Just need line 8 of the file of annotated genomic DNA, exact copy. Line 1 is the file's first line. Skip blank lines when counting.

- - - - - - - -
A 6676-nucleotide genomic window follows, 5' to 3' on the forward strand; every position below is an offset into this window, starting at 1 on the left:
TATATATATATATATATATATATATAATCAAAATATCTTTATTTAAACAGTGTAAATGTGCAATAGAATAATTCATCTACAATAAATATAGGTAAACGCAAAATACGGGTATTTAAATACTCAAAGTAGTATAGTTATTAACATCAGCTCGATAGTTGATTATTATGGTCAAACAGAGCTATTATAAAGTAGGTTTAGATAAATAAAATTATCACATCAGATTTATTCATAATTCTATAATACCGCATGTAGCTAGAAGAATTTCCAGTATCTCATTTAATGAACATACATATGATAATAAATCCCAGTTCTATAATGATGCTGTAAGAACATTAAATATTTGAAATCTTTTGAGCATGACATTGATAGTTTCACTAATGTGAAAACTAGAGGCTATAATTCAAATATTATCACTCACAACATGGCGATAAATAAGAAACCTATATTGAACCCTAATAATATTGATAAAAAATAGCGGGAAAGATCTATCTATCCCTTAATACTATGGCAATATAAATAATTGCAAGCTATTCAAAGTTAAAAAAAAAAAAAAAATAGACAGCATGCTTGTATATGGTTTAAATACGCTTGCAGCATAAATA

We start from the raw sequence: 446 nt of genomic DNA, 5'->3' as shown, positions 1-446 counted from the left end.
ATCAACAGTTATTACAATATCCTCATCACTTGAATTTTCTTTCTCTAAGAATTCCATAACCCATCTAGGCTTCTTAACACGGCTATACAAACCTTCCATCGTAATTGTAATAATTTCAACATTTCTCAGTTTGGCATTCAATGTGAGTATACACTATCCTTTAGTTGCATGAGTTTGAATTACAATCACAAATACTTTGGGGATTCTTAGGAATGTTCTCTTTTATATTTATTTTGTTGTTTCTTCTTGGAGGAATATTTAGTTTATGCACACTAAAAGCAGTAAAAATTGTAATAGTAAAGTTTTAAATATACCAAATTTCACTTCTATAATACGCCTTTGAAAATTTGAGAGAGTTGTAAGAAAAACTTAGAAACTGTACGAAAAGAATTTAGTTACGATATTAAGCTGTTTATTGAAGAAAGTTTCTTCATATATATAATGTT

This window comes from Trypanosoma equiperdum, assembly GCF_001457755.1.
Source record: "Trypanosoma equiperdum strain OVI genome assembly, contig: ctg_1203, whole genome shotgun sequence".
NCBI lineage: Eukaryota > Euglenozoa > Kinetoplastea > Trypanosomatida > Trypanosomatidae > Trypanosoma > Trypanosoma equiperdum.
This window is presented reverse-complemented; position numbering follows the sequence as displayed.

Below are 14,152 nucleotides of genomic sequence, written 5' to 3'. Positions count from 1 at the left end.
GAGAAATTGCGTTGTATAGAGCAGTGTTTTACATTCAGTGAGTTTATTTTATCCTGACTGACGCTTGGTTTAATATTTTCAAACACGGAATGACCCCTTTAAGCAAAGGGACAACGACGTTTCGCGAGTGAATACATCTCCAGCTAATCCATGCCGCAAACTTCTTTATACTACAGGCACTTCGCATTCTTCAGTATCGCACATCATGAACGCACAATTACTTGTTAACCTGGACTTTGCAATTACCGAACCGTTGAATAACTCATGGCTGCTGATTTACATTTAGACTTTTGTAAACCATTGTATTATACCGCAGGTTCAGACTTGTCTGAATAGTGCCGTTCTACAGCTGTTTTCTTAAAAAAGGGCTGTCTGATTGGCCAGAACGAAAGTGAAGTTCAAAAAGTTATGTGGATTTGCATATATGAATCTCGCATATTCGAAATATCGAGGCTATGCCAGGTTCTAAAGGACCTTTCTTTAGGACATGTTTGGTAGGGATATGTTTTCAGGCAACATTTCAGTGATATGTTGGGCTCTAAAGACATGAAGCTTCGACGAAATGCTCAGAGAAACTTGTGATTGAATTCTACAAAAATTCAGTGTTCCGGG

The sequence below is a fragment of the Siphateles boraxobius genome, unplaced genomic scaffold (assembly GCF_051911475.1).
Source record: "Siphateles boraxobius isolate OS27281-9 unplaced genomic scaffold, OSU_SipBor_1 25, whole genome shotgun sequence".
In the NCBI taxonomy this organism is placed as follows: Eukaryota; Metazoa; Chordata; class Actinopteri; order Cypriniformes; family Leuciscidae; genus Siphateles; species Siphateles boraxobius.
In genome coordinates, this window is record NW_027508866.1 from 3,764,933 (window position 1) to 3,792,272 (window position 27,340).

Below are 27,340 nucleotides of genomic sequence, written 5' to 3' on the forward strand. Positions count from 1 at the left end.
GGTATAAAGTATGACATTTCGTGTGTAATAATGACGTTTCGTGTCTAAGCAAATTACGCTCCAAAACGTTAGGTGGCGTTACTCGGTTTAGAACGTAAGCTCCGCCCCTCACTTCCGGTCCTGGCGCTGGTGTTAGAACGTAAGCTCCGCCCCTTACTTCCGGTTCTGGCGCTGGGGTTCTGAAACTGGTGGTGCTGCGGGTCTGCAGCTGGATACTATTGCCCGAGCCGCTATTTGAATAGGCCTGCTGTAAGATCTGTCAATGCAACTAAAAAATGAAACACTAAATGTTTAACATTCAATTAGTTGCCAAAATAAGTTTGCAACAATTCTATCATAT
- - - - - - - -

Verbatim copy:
This window is presented reverse-complemented; position numbering follows the sequence as displayed.